To the Editor:
Michael den Tandt got two things right in his recent response to my letter on the climate crisis – we don’t have 10 years to wait, and I was the NDP candidate in 2015. In my letter, I said I was biased. But I’m not wrong about the Liberal’s plan.
Fun fact: The current Liberal plan is not far off the ‘Green Shift’ that Stephane Dion championed in the 2008 campaign. If that plan had been implemented, it might have bought us some time. Instead we got Stephen Harper and a decade of ramped up carbon emissions.
Mr den Tandt says the Liberal climate plan is working. Fortunately, you don’t have to believe me that it’s not. Here’s an accounting, and I quote …
“We now have twelve years of data — covering 2005 to 2017. At this half-way point, emissions have only declined by two per cent. Sure, that is technically a “downward” trend. But, as my chart on the right shows, it is so foot-draggingly slow that it will take two centuries for Canada to reach its Paris target at that pace.”
Mr den Tandt wants helpful suggestions, not partisan shots across the bow. OK, since I’m biased, here’s a few from the NDP platform …
- End Liberal & Conservative subsidies to the fossil fuel industry. Both Parties believe you can subsidize gas and oil and save the environment – talk about having your cake and eating it too. Ending subsidies means a $3.3 billion injection into a greener economy. (The Liberals will continue their subsidies)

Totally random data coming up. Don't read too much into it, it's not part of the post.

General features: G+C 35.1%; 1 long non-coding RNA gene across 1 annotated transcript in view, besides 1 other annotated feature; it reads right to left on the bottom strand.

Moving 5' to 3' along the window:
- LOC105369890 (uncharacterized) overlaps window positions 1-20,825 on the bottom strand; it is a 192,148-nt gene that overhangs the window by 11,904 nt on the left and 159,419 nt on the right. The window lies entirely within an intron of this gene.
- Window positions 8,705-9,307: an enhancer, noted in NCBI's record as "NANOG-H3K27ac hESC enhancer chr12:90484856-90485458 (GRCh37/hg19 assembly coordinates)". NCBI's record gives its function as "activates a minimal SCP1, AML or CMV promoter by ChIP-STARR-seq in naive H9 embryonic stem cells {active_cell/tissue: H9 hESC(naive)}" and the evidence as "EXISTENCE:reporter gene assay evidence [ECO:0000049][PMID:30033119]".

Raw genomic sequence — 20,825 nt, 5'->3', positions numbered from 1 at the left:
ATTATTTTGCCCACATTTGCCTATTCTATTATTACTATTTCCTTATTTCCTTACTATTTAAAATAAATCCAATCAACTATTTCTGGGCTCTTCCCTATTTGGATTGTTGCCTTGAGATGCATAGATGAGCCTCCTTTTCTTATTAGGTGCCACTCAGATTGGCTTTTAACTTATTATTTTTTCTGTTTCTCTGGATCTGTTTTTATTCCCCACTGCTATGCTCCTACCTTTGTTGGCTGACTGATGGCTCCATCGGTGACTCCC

- Put the money into greening the economy, and 300,000 new jobs, by investing in made-in-Canada zero-emission vehicles, retro-fitting office buildings and housing, and moving the electricity grid from oil and gas to green power production.
- Set realistic targets: 38% below 2005 GHG emissions by 2030. (The Liberal target is the lower Paris Accord commitment – which they will not meet). And strengthen emission standards.
- Continue to put a price on carbon with tax rebates to Canadians.
- Raise the money needed by raising taxes on rich corporations (including big Liberal donors but not small businesses), closing tax loopholes used by the wealthy, and instituting a super-wealth tax (which will raise $70 billion over 10 years). Remember, climate change is already costing Canadians almost $2 billion dollars a year in insurance costs alone.
As I said in my previous letter, that’s not far off what the Greens are proposing. Except (and it’s a big exception) the Greens are even more ambitious in their targets. So ambitious in fact, that they are in danger of running their ship aground on the rocky political shoals of big oil politics.
So. The Greens are on the rocks. The Liberals are 200 years too late. The Conservative plan is ‘meh’. And the plan for the People’s Party of Canada – well they have no plan because they don’t believe the science.